Although diet plays a very significant role in one's overall wellbeing, it is just one link in a whole chain of wellbeing elements. A chain is only as strong as its weakest link - paying attention to correct diet is crucial, but optimal wellbeing comes from attending to all the links in a balanced way. The elements of wellbeing, as proposed by proponents of Natural Hygiene, are (the first ten are crucial, the rest are in no particular order):
The ideal diet is one that keeps an individual in the best possible health to support their whole lifestyle and spiritual development (we cannot 'eat' our way to 'God' but we can certainly use our diets to support that journey!). The most healthful diet is one that is predominantly raw, fresh, natural, whole (ie. no processed foods) and organic if possible. So this would include abundant fruits and vegetables, some nuts and seeds, whole grains and pulses, and some people may choose to include some animal products (meat, fish, eggs, honey, raw/unpasteurised dairy). The proportions will depend entirely on the individual's needs, circumstances and goals. What one eliminates can be as important as what one includes - minimising (and eventually eliminating!) cooking, sugar, grains and their products (especially gluten-grains), table salt, alcohol, pasteurised dairy products and all processed food will speed the journey to health.
An excellent way to start getting more in tune with your particular needs as an individual is through Ayurveda. Although Ayurveda recommends the use of cooking, grains and dairy, these can easily be eliminated whilst still applying the basic Ayurvedic principles to one's diet and lifestyle.
Ayurveda is based on the Tridosha system, whereby the five basic elements of creation – ether, air, fire, water and earth – manifest in the human psychosomatic complex as three dosha essences – pitta, vata and kapha. We are born as a combination of all three and our constitutional dosha is determined by their ratio. Health and wellbeing are determined and maintained by keeping your doshas in balance according to your constitutional dosha, through dosha-appropriate diet and lifestyle choices.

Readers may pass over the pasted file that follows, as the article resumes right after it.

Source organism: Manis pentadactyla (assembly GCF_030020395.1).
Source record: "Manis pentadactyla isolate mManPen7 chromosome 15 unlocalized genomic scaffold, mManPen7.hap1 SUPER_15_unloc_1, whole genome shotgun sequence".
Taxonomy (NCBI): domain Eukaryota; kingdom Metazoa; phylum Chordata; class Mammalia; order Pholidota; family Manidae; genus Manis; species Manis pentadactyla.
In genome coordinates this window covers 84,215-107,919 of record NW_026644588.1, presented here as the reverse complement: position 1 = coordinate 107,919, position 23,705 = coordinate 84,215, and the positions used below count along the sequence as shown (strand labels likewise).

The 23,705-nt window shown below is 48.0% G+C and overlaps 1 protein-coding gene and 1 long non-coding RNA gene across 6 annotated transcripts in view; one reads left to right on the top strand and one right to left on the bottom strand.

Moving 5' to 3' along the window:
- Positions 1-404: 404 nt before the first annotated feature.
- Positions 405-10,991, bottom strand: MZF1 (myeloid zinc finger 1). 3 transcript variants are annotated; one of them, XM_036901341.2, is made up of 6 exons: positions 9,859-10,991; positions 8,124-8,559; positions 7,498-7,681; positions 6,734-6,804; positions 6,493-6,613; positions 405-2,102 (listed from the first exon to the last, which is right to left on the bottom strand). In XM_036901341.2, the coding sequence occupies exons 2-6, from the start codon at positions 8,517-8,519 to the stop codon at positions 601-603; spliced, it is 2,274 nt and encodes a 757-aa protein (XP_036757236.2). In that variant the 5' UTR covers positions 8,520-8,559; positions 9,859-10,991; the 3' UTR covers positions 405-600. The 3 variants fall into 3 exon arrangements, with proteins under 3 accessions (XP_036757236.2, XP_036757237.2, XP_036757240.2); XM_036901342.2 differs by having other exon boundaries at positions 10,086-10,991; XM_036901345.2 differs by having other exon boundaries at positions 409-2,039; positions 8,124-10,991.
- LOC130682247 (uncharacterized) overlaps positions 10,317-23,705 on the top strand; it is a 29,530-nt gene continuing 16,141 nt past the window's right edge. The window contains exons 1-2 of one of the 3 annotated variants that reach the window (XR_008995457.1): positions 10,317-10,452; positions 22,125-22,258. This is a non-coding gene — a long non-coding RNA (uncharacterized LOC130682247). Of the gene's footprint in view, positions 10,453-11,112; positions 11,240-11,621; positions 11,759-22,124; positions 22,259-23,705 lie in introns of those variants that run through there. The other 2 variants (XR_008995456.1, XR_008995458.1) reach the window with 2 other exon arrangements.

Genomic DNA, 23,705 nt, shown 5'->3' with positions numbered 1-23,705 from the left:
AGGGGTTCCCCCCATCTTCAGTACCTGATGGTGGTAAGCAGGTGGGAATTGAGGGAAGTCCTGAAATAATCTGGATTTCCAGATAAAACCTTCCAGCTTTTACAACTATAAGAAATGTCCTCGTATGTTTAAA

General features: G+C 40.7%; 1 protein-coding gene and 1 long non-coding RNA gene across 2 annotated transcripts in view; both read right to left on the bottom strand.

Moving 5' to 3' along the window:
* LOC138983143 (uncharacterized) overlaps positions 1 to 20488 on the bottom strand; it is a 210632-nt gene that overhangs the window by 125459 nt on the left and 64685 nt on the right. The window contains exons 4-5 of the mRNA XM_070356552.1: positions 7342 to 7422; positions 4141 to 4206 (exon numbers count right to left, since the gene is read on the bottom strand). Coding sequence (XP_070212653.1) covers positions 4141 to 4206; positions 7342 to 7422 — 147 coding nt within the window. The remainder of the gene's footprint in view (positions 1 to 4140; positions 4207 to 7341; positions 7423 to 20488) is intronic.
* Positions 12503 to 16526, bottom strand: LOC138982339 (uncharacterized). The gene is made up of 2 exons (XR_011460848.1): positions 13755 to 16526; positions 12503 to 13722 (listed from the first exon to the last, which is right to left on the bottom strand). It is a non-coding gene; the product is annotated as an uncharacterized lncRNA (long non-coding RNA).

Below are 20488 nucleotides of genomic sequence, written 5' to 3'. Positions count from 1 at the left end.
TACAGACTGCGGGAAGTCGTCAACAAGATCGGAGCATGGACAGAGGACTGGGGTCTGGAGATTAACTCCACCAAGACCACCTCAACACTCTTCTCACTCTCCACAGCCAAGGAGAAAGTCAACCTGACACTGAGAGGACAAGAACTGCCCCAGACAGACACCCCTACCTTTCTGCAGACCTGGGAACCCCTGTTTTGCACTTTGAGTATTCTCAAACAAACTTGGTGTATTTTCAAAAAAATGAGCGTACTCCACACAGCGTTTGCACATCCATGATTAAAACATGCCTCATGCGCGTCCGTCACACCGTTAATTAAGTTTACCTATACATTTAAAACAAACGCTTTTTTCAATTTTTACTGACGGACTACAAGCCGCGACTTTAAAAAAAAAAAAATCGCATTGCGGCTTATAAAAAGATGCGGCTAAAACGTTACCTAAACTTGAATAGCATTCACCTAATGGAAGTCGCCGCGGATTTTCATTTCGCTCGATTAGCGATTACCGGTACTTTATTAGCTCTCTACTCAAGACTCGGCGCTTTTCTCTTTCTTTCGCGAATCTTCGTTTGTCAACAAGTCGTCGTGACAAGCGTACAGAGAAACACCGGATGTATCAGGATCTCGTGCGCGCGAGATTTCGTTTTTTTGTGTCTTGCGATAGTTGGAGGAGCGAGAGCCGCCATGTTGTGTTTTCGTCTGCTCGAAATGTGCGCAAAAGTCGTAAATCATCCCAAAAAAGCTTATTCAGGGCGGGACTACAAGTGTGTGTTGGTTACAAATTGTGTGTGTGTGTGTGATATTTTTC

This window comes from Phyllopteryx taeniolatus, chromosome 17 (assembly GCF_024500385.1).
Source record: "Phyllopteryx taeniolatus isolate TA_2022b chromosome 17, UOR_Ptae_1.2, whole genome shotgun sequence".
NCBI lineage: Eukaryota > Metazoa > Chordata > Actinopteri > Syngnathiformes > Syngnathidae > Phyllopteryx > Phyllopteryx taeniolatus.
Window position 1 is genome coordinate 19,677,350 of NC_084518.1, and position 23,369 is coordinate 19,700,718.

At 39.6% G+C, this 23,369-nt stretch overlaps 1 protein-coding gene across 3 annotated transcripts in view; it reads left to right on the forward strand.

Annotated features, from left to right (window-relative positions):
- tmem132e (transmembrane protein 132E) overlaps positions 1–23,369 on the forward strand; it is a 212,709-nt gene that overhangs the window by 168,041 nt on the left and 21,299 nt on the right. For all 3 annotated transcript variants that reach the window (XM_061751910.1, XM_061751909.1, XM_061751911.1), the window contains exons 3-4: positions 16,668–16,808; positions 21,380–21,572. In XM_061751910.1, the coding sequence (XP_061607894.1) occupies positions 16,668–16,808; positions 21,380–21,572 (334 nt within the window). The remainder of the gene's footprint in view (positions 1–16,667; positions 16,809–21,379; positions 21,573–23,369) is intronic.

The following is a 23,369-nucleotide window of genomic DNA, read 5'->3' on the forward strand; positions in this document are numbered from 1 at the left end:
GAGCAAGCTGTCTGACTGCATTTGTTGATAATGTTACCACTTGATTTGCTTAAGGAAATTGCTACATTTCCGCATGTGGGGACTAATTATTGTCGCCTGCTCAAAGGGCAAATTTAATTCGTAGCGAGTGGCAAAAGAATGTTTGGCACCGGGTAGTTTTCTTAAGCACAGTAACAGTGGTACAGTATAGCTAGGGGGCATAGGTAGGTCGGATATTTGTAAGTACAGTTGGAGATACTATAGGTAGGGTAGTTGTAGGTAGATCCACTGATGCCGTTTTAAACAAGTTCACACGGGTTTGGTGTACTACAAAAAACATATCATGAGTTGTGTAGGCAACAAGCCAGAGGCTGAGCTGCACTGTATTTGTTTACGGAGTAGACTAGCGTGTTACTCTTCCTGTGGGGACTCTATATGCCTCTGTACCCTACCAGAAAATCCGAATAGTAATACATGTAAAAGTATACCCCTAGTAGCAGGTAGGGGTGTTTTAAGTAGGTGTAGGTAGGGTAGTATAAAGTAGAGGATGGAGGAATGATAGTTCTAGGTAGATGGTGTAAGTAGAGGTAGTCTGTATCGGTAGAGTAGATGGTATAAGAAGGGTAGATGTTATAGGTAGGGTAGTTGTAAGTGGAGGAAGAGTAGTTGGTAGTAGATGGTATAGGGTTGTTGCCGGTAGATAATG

Ayurveda, as part of the science of yoga, teaches us to eat primarily sattvic foods, which purify and create harmony, calm and balance in the body-mind-spirit complex. According to the Bhagavad-Gita XVII.8, sattvic food is 'juicy, rich, nourishing and agreeable, and promotes health, longevity, goodness, strength, happiness and pleasure'.
Sattvic food is defined as pure, fresh, natural, whole and nourishing. These include fresh fruits, greens and vegetables, nuts and seeds, grains, pulses, sprouts, milk (pure, organic, unpasteurised), ghee and raw honey.
Yogis perceive pure, raw foods such as fruits, vegetables, seeds (sprouted), herbs and roots, as vital carriers for the energy of Prana (the ‘life force’) in the body. To eat a piece of food that is ‘alive’ with Prana will bring the most nourishment on all levels. Foods should be eaten in their pure and natural state (i.e raw) where possible. Canned, frozen, leftover, processed, stale and overly cooked foods are devoid of Prana.
Bronwen regularly runs Introductory workshops on Ayurveda. See the Events page for details of any upcoming courses.
On the Links page, there are links to raw vegan websites. An interesting book to read which covers the spiritual aspects of nutrition, as well as the practical aspects of raw veganism and Ayurveda is "Spiritual Nutrition" by Gabriel Cousens.
“Everyone has a doctor in him or her; we just have to help it in its work. The natural healing force within each of us is the greatest force in getting well. Our food should be our medicine. Our medicine should be our food. But to eat when you are sick, is to feed your sickness.”
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